Family History Project

Just over seven years ago, I received a message from someone on Facebook. It was a man looking to find a half sister he had never met. I received a message because my name matched the name he knew for his half sister.

I knew I had a half brother who was a bit older than me from my dad’s first marriage. When I received this message on Facebook, I didn’t know what to do. I called my mom and got some advice from her. She gave me three big questions to ask to help discover if we were actually related or not.

Family History Project

Needless to say, I turned out to be the half sister he was looking for. This happened just before his birthday and turned into a great birthday present for him. I have always wanted a sibling and I’m sad I didn’t get to have one near me while I was growing up. However, as adults, I think we have a great relationship and help each other often in the struggles of life and parenting.


In all the fun that comes with learning about your own family, questions about family history start to come up. Especially when you find out that there is a question on paternity for the man who was listed as the father of your father. Neither of us knew what to think about this and started questioning just about everything.

Family History Project

After seeing some of the cool stuff a friend had found through, I decided to give the free trial a whirl. Unfortunately it wasn’t enough information to get us any kind of clear answer. Only lots of possibilities.

So after that, we took the plunge and upped to a six month world membership. And I decided to take the plunge and get the DNA test in hopes that it would link me to someone where I could get some definitely answers.

Family History Project

It was exciting and nerve-wracking all at the same time. I received the package for the saliva sample, filled the jar quickly, and sent it out the next day. Then it was the big waiting game. I checked the page every day to see the progress of my test.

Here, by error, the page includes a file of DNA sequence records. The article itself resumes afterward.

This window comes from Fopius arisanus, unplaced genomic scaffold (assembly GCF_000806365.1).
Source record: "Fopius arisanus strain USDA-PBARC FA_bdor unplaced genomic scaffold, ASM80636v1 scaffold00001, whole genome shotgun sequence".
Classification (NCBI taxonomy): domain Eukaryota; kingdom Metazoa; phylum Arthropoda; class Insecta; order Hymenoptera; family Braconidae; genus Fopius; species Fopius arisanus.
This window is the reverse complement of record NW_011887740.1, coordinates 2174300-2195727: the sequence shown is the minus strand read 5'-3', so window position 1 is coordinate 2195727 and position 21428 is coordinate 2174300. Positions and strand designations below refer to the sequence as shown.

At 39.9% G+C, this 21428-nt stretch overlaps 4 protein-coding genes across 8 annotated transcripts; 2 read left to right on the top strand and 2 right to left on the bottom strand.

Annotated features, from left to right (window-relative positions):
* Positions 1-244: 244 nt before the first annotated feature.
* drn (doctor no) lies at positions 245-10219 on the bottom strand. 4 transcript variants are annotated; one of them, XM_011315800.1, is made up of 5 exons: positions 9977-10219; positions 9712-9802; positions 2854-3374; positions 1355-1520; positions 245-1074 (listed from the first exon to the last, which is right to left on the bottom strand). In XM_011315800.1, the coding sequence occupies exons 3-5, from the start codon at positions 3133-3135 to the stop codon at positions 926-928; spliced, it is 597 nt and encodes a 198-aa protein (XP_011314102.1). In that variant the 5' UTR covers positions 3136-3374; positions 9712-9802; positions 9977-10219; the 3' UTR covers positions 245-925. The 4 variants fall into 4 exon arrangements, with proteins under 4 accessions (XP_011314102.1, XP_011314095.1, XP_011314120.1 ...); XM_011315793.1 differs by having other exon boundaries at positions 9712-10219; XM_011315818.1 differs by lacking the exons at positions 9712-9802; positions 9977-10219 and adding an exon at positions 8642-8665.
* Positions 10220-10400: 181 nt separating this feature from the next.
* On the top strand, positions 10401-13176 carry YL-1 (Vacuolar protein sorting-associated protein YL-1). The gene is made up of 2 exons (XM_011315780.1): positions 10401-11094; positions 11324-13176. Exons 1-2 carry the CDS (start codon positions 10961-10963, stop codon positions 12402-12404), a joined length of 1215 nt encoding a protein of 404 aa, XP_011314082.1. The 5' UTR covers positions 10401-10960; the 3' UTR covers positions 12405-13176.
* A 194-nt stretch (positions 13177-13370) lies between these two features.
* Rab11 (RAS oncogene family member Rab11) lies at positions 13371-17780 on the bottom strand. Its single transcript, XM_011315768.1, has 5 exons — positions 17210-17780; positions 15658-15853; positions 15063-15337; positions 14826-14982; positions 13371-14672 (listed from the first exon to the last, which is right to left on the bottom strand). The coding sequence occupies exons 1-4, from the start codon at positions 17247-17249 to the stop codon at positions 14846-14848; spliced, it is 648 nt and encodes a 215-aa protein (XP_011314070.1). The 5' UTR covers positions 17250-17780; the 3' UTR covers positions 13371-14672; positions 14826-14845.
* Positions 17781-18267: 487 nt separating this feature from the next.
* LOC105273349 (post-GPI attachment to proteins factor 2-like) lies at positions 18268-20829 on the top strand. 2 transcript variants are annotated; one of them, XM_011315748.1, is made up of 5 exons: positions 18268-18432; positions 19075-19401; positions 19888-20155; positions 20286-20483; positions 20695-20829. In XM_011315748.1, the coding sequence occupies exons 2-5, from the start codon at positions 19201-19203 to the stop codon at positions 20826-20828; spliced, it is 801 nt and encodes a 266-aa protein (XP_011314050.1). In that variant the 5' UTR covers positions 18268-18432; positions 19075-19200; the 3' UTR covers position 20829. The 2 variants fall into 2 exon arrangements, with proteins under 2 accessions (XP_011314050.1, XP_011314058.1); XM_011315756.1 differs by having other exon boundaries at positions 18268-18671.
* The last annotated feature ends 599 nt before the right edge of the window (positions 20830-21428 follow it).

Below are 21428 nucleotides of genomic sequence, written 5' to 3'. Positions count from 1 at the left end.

When the results came in, I wasn’t surprised by the ethnicity information (save for a couple of random trace ethnicities.) Unfortunately, the people I have been matched with as far as second cousins don’t give me an answer that would 100% satisfy the questions we had.

Family History Project

And now I’ve been on the long road of trying to fill out family trees to see if I can get any better answers. Now, it’s just a time game. Waiting and hoping. Either way, this was a fun experience and gave me a little better answer than I had before trying any of this. Not to mention, some of these old documents are really cool to look at (like draft cards and death certificates.)

2 thoughts on “Family History Project

  1. I don’t think I need to get into why I love this post! I am glad that you are able to find out more about your family. More answers will come as you get more matches with the DNA. I wouldn’t worry about the trace ethnicities, as most often they’re considered “noise”.

    I am a little surprised that you didn’t end up with more Scandinavian, considering the origins of your great-grandmother’s family. I also didn’t know you had Italian/Greek ancestry. Very cool!

    1. I’m not worried about trace ethnicities. And I’m also not surprised by the lack of Scandinavian. I know my mom’s side of the family is British/Welsh. That plus the British from my dad’s side makes it the strong point.

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